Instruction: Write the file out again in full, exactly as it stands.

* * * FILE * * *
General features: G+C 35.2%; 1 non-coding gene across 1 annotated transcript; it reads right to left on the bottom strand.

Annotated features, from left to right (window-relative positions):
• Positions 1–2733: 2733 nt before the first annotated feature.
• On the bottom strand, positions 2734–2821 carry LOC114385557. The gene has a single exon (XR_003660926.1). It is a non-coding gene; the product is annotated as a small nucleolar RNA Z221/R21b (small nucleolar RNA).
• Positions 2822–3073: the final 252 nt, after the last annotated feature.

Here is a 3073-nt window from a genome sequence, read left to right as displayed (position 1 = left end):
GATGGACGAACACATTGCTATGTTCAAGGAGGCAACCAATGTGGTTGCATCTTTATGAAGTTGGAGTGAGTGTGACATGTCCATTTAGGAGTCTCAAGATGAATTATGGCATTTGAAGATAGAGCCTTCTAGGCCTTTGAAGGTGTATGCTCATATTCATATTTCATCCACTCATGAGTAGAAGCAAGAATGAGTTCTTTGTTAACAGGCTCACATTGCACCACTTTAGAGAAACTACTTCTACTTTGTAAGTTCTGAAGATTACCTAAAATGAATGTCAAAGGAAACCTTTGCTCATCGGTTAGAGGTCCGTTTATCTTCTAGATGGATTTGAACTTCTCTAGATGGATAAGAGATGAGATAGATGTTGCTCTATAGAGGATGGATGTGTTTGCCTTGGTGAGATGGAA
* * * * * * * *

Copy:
General features: G+C 35.2%; 1 non-coding gene across 1 annotated transcript; it reads right to left on the bottom strand.

Annotated features, from left to right (window-relative positions):
• Positions 1–2733: 2733 nt before the first annotated feature.
• On the bottom strand, positions 2734–2821 carry LOC114385557. The gene has a single exon (XR_003660926.1). It is a non-coding gene; the product is annotated as a small nucleolar RNA Z221/R21b (small nucleolar RNA).
• Positions 2822–3073: the final 252 nt, after the last annotated feature.

Here is a 3073-nt window from a genome sequence, read left to right as displayed (position 1 = left end):
GATGGACGAACACATTGCTATGTTCAAGGAGGCAACCAATGTGGTTGCATCTTTATGAAGTTGGAGTGAGTGTGACATGTCCATTTAGGAGTCTCAAGATGAATTATGGCATTTGAAGATAGAGCCTTCTAGGCCTTTGAAGGTGTATGCTCATATTCATATTTCATCCACTCATGAGTAGAAGCAAGAATGAGTTCTTTGTTAACAGGCTCACATTGCACCACTTTAGAGAAACTACTTCTACTTTGTAAGTTCTGAAGATTACCTAAAATGAATGTCAAAGGAAACCTTTGCTCATCGGTTAGAGGTCCGTTTATCTTCTAGATGGATTTGAACTTCTCTAGATGGATAAGAGATGAGATAGATGTTGCTCTATAGAGGATGGATGTGTTTGCCTTGGTGAGATGGAA